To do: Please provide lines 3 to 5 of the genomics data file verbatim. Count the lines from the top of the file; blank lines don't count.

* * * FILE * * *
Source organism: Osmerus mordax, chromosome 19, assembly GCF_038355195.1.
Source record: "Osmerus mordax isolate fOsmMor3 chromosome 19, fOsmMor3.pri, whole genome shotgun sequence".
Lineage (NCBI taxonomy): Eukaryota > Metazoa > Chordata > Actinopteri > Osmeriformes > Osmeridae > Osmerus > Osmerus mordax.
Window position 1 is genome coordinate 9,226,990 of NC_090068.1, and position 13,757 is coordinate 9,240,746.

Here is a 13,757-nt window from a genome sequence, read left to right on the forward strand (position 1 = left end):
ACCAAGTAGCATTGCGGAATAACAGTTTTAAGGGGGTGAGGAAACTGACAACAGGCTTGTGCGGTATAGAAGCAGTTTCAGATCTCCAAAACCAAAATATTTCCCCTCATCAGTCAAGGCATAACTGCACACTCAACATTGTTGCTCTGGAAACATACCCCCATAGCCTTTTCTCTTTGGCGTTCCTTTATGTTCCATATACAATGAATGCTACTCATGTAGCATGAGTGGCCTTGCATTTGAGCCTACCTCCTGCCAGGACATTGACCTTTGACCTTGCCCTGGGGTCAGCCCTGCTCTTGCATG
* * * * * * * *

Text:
Lineage (NCBI taxonomy): Eukaryota > Metazoa > Chordata > Actinopteri > Osmeriformes > Osmeridae > Osmerus > Osmerus mordax.
Window position 1 is genome coordinate 9,226,990 of NC_090068.1, and position 13,757 is coordinate 9,240,746.

Here is a 13,757-nt window from a genome sequence, read left to right on the forward strand (position 1 = left end):